Going for a Song
Going for a Song tells the story of Tina and Ben, a music composer and a lyricist who create an original song and discuss how to market it. Check the texts below the video and learn how UK copyright law regulates different aspects of the journey of a song, from its creation to its distribution.
Supplementary educational materials addressing important topics such as what constitutes a song, how to protect a song with copyright, sound recording rights, publishing and record deals, among others.
1. What constitutes a song?
A song is the combination of melody and words. Each is protected by copyright: the melody as a musical work and the lyrics as a literary work. One or the other could be used separately and still be protected.
2. Protecting your song
Copyright law protects against copying so the song must be ‘original’ and in some ‘fixed’ form (that could be copied). Tina and Ben could fix the song by recording it on a mobile phone or any other means of doing so, e.g. by writing it on a piece of paper.
3. Sound Recording Rights
The copyright in a sound recording is different from the copyright in a song in a number of significant ways.
4. Publishing and Recording Deals
Traditionally there are two main types of contracts or ‘deals’ musicians are likely to seek in order to reach a wider audience: a music publishing deal and a record deal.
5. Self-release: distributing music directly to the public
In the digital age many costs involved in recording and marketing music have been significantly reduced by the availability of affordable, accessible technologies.
6. Public Performance, Royalties and Collecting Societies
To reduce transaction costs for rights holders and rights users alike, collecting societies have been established in order to collectively negotiate and issue blanket licences to users, and to collect and distribute royalties to rights holders.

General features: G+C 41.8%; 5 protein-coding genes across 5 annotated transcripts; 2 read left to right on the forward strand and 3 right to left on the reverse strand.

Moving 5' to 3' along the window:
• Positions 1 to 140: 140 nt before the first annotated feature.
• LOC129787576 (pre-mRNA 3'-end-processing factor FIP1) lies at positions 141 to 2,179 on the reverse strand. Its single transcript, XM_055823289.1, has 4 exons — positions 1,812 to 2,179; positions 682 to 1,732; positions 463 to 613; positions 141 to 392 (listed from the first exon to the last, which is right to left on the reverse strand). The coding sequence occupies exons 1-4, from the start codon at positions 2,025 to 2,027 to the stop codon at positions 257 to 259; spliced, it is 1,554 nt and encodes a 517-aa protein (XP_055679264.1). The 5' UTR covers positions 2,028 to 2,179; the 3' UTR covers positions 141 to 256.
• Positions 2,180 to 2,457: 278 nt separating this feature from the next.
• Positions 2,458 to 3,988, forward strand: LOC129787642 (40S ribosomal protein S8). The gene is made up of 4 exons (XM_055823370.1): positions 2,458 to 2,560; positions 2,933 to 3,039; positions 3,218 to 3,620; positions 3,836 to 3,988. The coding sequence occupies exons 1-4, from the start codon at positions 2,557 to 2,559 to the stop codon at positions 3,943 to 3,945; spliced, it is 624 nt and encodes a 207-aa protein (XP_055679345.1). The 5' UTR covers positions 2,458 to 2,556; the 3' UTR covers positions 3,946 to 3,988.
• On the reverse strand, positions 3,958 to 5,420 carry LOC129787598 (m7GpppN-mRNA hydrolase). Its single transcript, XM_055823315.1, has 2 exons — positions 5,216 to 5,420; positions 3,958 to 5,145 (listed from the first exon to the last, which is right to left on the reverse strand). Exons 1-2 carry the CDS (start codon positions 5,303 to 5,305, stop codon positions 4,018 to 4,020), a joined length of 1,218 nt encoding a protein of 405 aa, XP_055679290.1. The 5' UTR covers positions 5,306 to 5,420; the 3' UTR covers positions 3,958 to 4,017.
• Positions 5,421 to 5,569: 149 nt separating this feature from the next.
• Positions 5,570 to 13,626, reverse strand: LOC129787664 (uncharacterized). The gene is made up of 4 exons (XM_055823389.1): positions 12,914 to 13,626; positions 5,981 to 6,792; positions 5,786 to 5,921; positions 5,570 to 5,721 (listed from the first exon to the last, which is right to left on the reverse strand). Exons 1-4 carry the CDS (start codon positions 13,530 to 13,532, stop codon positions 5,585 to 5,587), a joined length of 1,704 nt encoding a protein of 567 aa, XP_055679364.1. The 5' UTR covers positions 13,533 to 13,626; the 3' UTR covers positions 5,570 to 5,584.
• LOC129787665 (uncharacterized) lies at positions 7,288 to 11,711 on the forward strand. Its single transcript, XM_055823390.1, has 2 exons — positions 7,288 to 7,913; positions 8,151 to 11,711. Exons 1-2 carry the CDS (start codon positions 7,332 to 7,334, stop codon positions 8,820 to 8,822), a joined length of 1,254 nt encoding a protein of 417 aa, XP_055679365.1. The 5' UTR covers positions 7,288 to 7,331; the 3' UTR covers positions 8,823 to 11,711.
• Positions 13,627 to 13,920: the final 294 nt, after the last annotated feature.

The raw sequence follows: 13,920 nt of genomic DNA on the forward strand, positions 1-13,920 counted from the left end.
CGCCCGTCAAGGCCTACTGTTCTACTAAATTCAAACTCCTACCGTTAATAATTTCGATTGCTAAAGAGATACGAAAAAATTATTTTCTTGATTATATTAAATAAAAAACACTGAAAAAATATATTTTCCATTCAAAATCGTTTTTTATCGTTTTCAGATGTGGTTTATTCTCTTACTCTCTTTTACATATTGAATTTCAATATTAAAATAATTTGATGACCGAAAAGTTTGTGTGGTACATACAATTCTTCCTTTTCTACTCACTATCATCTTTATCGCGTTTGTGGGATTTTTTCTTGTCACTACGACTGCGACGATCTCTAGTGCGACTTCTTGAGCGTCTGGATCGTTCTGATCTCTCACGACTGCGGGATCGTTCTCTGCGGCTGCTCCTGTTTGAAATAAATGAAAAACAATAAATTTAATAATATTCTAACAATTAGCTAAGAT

Aside from lyrics and melody of the song, and the recording of the music, copyright also subsists in the script, the artwork, the voiceover and the film/video itself.
Going for a Song – Infographic
You can download the infographic illustrating the different copyright aspects of creating and distributing music here.
Directed by Bartolomeo Meletti and Ruth Towse
Script: Kenny Barr, Bartolomeo Meletti, Ruth Towse
Art Direction & Animation: Marco Bagni
Storyboard & Illustrations: Sophie Natta
Copyright Advisor: Ronan Deazley
Production: Worth Knowing Productions Ltd
Web Design: Pete Bennet
Original Song: Twists And Turns
Composers: Barrie Gledden / Kes Loy / Richard Kimmings
© and ℗ 2007, Audio Network Limited
Version for Going for a Song Recorded and Produced by Richard Kimmings
Performers: Kes Loy (Ben) and Lucy Kimmings (Tina)
Used under licence.
Sound Design: Sarc:o
Music Advisor: Simon Anderson
Voice-over Artists (londonvoiceover.co.uk): Anna Neale (Tina) and Duncan Wilkins (Ben)
The resource Going for a Song is offered with a combination of licences for its component parts: the visual elements and the accompanying texts (‘Tracks’) are distributed under CC BY and free for everyone to reuse (as most of the content offered by CopyrightUser.org); whereas the music retains its original licensing arrangement (for more information see Track 7). If someone intends to reuse the song Twists and Turns (or the version specially produced for our video) in their own project, they need to buy a licence from Audio Network: https://www.audionetwork.com/browse/m/track/twists-and-turns_12460
Is it possible to lend purchased content to others? 2. How many notes can be used from someone else’s song? Is there a maximum length that can be used from an original song?
Licensing & Exploiting
If you own the copyright in a work, you are free to exploit it on your own or license the use of it to another party (such as a book publisher). ‘Exploit’ in this context means to develop or make use of it.
Copyright in SMEs
This section provides guidance on strategies that creative firms have employed to effectively manage copyright challenges.